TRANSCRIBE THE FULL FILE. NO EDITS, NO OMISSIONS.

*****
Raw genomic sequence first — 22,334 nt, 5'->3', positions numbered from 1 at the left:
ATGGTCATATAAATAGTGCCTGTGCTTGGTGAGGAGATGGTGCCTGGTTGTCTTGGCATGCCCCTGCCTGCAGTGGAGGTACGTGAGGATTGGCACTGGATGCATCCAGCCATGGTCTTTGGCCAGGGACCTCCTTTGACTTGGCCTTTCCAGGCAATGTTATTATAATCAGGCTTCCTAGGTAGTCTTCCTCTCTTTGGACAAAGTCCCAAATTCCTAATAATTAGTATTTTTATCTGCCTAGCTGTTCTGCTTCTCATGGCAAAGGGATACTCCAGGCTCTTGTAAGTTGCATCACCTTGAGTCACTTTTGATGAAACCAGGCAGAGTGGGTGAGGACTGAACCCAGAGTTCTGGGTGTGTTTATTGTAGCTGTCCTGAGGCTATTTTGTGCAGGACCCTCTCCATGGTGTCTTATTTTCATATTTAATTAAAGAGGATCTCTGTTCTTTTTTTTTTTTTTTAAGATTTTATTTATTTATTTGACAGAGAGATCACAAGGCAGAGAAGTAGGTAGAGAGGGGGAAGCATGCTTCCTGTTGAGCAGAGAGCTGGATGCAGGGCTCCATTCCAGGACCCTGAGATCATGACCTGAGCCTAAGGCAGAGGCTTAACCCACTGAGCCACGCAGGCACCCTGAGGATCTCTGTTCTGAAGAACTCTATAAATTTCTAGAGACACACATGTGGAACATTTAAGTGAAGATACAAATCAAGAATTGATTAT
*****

Raw genomic sequence first — 22,334 nt, 5'->3', positions numbered from 1 at the left:
ATGGTCATATAAATAGTGCCTGTGCTTGGTGAGGAGATGGTGCCTGGTTGTCTTGGCATGCCCCTGCCTGCAGTGGAGGTACGTGAGGATTGGCACTGGATGCATCCAGCCATGGTCTTTGGCCAGGGACCTCCTTTGACTTGGCCTTTCCAGGCAATGTTATTATAATCAGGCTTCCTAGGTAGTCTTCCTCTCTTTGGACAAAGTCCCAAATTCCTAATAATTAGTATTTTTATCTGCCTAGCTGTTCTGCTTCTCATGGCAAAGGGATACTCCAGGCTCTTGTAAGTTGCATCACCTTGAGTCACTTTTGATGAAACCAGGCAGAGTGGGTGAGGACTGAACCCAGAGTTCTGGGTGTGTTTATTGTAGCTGTCCTGAGGCTATTTTGTGCAGGACCCTCTCCATGGTGTCTTATTTTCATATTTAATTAAAGAGGATCTCTGTTCTTTTTTTTTTTTTTTAAGATTTTATTTATTTATTTGACAGAGAGATCACAAGGCAGAGAAGTAGGTAGAGAGGGGGAAGCATGCTTCCTGTTGAGCAGAGAGCTGGATGCAGGGCTCCATTCCAGGACCCTGAGATCATGACCTGAGCCTAAGGCAGAGGCTTAACCCACTGAGCCACGCAGGCACCCTGAGGATCTCTGTTCTGAAGAACTCTATAAATTTCTAGAGACACACATGTGGAACATTTAAGTGAAGATACAAATCAAGAATTGATTAT